• Chronic drug induced liver disease:
Drugs associated with chronic liver injury can resemble other causes of chronic liver disease such as autoimmune hepatitis or alcoholic liver disease.

Chronic hepatitis — Four types of chronic hepatitis have been associated with drug-induced hepatotoxicity . recognition is important because withdrawal of offending drug may lead to marked improvement or complete resolution of injury with in 4 wks.

  • Autoimmune hepatitis like presentation. There is a female preponderance, serologic markers of autoimmunity (ANA, smooth muscle antibody), hyperglobulinemia, and histological features consistent with autoimmune hepatitis . The clinical manifestations range from asymptomatic biochemical abnormalities to development of cirrhosis. E.g methyldopa, minocycline, nitrofurantoin, diclofenac, fenofibrate, papaverine, phenytoin, propylthiouracil, germander, statins

  • Viral hepatitis-like syndrome . The antibodies are directed against isoforms of Cyt P450 or other microsomal cellular components . hypergammaglulinemia is not a prominent feature . E.g phenytoin, dihydralazine, and ticrynafen.

  • A third rare type of injury leads to a syndrome with the histologic characteristics of chronic hepatitis, but without autoimmune serologic markers. E.g lisinopril, sulfonamides, and trazodone.

  • Rarely, drugs may lead to chronic toxicity without active necroinflammatory disease. Examples include dantrolene, aspirin, and isoniazid.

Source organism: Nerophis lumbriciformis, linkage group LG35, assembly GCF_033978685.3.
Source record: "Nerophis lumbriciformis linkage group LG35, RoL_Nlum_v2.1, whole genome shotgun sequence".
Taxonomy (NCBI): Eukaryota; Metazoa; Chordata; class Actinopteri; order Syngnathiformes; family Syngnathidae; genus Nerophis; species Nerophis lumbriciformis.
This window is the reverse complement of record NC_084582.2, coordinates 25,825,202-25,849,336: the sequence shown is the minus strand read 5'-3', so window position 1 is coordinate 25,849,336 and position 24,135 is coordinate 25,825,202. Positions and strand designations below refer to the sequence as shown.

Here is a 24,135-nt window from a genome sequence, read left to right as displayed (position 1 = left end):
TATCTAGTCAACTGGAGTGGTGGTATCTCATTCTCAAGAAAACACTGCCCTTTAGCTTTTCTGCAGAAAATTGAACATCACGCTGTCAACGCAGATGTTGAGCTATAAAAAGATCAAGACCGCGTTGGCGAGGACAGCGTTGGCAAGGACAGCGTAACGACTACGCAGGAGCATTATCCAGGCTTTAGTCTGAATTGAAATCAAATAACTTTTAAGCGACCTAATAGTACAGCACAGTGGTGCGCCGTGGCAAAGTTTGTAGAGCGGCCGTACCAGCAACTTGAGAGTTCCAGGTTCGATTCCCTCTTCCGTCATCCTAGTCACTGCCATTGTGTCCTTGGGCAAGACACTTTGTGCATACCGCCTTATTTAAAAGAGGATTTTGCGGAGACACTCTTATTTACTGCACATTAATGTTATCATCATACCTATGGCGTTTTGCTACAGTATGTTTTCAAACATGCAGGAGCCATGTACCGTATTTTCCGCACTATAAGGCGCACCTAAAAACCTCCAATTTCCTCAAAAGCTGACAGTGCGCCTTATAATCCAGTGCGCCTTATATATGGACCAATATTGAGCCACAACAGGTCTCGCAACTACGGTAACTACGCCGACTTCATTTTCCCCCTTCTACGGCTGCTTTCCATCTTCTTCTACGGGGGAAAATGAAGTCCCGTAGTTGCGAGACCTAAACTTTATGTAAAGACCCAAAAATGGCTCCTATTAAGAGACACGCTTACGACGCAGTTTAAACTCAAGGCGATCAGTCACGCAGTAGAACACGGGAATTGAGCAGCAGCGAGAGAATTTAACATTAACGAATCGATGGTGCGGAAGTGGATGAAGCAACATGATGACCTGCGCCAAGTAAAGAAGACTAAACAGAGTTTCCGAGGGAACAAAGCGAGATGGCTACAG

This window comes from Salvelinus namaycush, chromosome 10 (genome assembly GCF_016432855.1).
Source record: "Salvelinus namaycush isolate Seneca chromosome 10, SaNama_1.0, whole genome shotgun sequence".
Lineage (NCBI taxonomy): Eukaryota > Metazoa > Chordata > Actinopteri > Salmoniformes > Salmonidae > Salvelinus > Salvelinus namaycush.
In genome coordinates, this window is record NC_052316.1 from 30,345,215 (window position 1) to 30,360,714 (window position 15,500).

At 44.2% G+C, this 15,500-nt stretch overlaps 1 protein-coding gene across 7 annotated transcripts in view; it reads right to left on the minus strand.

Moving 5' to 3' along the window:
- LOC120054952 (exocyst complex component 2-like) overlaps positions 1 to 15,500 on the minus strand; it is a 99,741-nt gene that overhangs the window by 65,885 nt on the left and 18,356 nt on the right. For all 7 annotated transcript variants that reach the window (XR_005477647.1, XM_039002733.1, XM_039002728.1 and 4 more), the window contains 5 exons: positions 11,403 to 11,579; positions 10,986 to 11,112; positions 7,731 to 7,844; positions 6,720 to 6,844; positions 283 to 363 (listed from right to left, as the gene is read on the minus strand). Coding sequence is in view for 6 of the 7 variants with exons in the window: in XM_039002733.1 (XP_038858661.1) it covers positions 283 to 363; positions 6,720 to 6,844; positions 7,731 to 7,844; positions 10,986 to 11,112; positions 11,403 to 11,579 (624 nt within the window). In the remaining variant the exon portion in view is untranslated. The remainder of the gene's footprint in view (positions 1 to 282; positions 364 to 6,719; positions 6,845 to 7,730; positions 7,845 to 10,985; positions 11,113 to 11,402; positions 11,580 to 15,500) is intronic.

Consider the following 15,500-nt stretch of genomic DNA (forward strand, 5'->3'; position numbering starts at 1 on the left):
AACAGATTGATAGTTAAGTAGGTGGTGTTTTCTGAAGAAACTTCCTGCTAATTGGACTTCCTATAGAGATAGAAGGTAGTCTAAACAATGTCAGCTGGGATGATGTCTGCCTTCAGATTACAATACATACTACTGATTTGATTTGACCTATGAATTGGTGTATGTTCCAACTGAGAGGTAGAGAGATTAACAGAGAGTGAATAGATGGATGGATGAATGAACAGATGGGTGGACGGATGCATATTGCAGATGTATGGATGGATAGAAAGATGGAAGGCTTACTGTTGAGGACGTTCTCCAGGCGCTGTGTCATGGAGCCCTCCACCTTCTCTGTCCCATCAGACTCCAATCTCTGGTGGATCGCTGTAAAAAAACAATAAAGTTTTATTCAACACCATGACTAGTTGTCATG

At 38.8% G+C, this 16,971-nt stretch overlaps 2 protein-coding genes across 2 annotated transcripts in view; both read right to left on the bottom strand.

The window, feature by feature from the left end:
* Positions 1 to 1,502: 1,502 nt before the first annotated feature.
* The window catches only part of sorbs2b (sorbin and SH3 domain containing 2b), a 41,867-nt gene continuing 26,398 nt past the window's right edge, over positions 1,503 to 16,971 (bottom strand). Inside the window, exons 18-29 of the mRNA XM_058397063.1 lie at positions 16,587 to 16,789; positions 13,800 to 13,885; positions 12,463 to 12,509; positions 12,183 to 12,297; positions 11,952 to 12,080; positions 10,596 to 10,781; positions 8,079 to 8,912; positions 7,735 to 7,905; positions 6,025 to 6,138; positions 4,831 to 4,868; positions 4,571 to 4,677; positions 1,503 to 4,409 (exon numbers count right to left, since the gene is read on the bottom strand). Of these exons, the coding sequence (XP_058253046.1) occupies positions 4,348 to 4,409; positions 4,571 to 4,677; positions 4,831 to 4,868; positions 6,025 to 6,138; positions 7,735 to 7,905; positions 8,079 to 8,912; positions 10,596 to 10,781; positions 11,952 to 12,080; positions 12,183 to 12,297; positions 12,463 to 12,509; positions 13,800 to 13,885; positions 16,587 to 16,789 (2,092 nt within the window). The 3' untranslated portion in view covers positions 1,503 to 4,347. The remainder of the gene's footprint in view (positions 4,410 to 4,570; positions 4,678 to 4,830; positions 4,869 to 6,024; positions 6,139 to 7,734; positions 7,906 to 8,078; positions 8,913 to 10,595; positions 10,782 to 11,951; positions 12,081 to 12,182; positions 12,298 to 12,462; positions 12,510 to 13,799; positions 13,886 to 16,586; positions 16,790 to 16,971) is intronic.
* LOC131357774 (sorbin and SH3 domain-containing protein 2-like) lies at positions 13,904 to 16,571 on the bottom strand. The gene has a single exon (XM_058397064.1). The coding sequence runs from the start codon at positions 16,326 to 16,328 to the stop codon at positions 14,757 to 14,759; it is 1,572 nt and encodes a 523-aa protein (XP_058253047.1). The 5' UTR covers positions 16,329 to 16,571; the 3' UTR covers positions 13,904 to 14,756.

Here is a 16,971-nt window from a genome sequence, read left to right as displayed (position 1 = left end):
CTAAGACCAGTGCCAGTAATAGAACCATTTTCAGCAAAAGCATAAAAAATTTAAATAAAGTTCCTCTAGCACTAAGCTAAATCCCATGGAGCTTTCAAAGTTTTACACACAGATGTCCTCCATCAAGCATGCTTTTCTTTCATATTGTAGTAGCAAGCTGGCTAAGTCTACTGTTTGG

Steatosis — predominantly macrovesicular, tends to be less severe than that seen with acute microvesicular steatosis. commonly manifestats as hepatomegaly. Steatosis may remain asymptomatic, or may evolve into steatohepatitis with progression to cirrhosis .Drug-induced steatohepatitis may resemble alcoholic liver disease or NASH . e.g diethylstilbestrol, glucocorticoids, griseofulvin, methotrexate, nifedipine, tamoxifen, total parenteral nutrition, mercury, and ethanol.

Fibrosis and cirrhosis — Progressive liver injury leads to scarring with subsequent cirrhosis. Drug-induced cirrhosis may result from steatosis (amiodarone) or chronic hepatitis, chronic cholestasis etc . Gradual progression to cirrhosis can be seen without any manifestation of clinical illness (as with methotrexate or methyldopa).

Phospholipidosis — Phospholipidosis occurs frequently and is caused by amphophilic drug that accumulates with in the lysosomes is rare. commonly seen after prolonged administration of the offending agent. Predominant feature is hepatomegaly and mild liver dysfunction. There appears to be a high incidence of cirrhosis associated with this lesion. E.g amiodarone, amitriptyline, chloroquine, perhexilene maleate, chlorpheniramine.

Chronic intrahepatic cholestasis - produces a syndrome resembling primary biliary cirrhosis but serum antimitochondrial antibodies are usually not seen . Most cases resolve with withdrawal of the offending agent. However, some patients develop a vanishing bile duct syndrome and liver failure . e.g amitriptyline, ampicillin, amoxicillin-clavulanate, carbamazepine, chlorpromazine.